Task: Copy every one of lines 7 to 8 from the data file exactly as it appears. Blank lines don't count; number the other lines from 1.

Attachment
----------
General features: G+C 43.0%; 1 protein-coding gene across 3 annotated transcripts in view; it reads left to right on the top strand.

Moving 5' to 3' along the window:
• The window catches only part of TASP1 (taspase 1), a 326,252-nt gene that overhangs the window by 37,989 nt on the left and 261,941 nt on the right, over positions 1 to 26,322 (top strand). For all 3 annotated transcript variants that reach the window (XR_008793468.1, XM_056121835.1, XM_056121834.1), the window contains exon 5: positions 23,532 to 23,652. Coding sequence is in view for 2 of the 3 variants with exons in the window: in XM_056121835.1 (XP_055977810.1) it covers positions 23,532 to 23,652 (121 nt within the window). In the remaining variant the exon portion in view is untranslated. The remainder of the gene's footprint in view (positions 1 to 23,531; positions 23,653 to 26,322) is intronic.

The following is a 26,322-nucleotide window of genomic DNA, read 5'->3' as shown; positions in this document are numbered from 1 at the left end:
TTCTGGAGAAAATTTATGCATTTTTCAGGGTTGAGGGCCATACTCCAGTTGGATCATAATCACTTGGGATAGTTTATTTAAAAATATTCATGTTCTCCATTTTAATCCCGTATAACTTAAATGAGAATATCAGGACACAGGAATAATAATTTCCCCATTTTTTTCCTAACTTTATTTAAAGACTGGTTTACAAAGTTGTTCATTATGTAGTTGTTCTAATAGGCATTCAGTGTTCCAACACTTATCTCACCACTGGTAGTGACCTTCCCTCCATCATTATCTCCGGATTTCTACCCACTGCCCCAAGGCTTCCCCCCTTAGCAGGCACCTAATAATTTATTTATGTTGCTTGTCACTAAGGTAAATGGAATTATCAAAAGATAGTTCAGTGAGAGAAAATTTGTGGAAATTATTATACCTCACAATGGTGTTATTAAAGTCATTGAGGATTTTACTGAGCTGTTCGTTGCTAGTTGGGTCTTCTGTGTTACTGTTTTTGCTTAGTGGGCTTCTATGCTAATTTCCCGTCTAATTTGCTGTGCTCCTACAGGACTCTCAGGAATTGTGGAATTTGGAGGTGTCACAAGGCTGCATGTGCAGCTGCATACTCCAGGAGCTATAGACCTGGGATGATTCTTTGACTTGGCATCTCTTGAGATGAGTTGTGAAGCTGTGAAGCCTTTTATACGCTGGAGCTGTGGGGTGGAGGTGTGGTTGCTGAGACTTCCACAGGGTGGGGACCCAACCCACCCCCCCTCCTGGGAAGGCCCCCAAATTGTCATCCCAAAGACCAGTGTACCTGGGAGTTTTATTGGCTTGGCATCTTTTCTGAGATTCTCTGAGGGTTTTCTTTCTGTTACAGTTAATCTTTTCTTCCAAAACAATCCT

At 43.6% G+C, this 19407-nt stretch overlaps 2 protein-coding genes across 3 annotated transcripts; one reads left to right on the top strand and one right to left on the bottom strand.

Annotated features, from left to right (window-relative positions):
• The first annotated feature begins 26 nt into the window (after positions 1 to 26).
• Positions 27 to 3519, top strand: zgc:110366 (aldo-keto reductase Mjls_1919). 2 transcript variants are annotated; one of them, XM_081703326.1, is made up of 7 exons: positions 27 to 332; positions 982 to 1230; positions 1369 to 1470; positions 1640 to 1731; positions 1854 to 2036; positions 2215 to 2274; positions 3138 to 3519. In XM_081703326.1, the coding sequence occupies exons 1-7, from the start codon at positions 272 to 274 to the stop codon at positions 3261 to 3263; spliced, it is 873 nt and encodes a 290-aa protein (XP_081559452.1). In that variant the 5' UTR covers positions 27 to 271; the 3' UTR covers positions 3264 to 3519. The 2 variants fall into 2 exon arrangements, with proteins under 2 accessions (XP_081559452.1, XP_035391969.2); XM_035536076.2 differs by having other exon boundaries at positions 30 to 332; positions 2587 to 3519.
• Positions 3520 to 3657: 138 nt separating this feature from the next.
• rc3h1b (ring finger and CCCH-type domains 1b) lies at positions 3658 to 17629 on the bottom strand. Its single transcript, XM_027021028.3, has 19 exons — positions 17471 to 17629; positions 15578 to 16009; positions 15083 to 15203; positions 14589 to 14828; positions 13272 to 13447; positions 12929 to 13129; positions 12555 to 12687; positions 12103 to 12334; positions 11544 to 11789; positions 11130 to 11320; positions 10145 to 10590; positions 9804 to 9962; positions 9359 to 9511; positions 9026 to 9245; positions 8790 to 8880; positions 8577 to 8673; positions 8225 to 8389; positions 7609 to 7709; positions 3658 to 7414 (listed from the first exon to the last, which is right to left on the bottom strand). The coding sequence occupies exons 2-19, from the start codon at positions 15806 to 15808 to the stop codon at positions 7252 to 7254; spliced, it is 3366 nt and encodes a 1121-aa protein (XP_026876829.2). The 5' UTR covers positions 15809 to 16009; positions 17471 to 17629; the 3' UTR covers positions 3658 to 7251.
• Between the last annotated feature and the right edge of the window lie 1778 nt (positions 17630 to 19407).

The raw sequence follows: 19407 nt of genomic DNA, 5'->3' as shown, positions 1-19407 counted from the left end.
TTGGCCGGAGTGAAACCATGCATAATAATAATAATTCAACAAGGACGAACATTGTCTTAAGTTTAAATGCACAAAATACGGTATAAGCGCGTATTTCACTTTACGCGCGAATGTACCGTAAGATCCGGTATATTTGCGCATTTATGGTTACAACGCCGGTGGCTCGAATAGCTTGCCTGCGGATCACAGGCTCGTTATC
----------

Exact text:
Annotated features, from left to right (window-relative positions):
• The first annotated feature begins 26 nt into the window (after positions 1 to 26).